Occasionally, I glanced at Tegan. Normally the most outspoken of us, she was standing silently, tears slowly tracing their way down her face. She was, I am sure, thinking of all the times Adric annoyed her and wishing there was some way she could apologise to him for all the fights the two of them had. But it was too late for that now; Adric was forever lost to us, his life cut short just when he was beginning to show his full potential. I remember, after we picked up the survivors from the freighter, Captain Briggs telling us about the logic codes which Adric tried to solve, how he had been entirely focused on the problem and determined to see it through until the end, even refusing to evacuate with the crew. And I remember Tegan telling me that the Cyber Leader tried to force the Doctor to choose between her and Adric, threatening to have her killed unless the Doctor left Adric on the freighter. In the end, Adric chose to stay behind, promising to catch up later; Tegan was the last member of the TARDIS crew to see him.

Next, the Doctor placed a framed picture of Adric on the altar, setting it next to the two already there. One of these pictures showed a dark-haired woman in a long gown; the other was of a woman in what appeared to be a uniform. For a moment, I wondered who these women were and how they had come to die. Had their bodies been lost, as Adric's had been? But my gaze was drawn back to the picture that had just been placed; it showed Adric smiling, unaware of the fate which awaited him. I did not say anything the whole time we were in that room and neither did Tegan. The grief was still too strong for both of us.

Now, Tegan too is gone, left behind on Earth after our first adventure without Adric. I miss her - she was a good friend, in spite of her sometimes bossy manner - but at least I can console myself with the thought that she is getting on with her life. Adric, on the other hand . . .


I look up, my face still stained with tears. The Doctor has been standing there without me realising it. He looks the same as ever, right down to the ever-present sprig of celery on his coat, but his face is etched with sorrow. Indeed, ever since that fateful day, I have seen that expression on many occasions, the expression which tells me the Doctor is thinking of Adric. Adric was like a son to him; though their relationship after the Doctor regenerated was characterised by frequent arguments, there was still a bond beneath the surface. That has made the knowledge that we failed Adric just when he needed us most especially hard to bear. So we try not to think of it, instead finding things to do and places to visit to keep our minds off our loss. Even so, there are times when the grief still resurfaces.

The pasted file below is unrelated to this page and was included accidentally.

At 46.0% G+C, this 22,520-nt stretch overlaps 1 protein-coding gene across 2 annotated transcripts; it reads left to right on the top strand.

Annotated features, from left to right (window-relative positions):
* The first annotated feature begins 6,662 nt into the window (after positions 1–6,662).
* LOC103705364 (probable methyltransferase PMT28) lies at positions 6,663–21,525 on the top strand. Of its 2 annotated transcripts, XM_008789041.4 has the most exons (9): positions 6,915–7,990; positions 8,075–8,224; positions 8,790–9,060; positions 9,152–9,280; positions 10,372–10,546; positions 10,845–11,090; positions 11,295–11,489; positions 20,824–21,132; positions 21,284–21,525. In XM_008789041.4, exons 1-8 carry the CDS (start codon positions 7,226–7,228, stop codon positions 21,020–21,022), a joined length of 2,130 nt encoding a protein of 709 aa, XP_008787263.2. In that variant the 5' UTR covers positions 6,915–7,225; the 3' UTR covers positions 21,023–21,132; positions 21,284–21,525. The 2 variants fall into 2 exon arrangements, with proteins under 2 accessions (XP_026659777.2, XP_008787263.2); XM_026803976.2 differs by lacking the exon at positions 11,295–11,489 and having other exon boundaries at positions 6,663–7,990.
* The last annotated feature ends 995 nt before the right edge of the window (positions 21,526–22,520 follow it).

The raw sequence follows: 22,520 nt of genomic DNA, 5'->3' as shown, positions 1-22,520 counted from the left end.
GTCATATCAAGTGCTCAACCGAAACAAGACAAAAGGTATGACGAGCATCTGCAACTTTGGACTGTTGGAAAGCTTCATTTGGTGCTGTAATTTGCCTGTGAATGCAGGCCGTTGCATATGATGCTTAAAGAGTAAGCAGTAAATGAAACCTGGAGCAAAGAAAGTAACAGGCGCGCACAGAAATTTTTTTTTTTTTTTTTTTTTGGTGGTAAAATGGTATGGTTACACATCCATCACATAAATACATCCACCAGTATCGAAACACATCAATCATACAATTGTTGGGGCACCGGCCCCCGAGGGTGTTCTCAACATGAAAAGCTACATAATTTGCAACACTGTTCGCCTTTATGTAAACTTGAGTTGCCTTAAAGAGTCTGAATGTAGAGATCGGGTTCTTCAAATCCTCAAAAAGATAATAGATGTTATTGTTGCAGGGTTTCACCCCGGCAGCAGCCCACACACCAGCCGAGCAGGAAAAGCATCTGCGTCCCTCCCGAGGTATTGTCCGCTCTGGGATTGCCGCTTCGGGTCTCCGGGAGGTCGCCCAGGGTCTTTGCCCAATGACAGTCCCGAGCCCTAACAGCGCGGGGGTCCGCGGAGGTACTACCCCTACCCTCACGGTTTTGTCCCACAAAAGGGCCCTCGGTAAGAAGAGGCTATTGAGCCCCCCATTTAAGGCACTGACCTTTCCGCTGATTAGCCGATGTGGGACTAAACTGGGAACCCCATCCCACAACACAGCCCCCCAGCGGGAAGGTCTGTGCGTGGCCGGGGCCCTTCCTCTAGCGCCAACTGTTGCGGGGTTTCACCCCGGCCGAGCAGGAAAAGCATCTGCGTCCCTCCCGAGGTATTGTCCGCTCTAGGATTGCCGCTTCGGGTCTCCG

The Doctor walks across the room and sits down beside me, putting his arm round my shoulder. I lean against him, vaguely conscious of his two hearts, and we stay like that, each drawing comfort from the other's presence. Adric's badge is still in my hand. Though we managed to retrieve most of the broken pieces, we decided not to try and repair it. Instead, it will stay forever broken as a reminder of the sacrifice its owner made.

Just for a moment, I imagine that Adric is there with us, looking exactly the same as he did in life. Same dark hair, same brown eyes, his badge for mathematical excellence pinned to his shirt as usual . . . But the vision soon fades and I am left with only the memory of the boy I knew. And, though that memory still pains me now, I know I will never forget Adric or the Close bond we shared for as long as I live.

I slowly close my fingers around the broken star in my hand.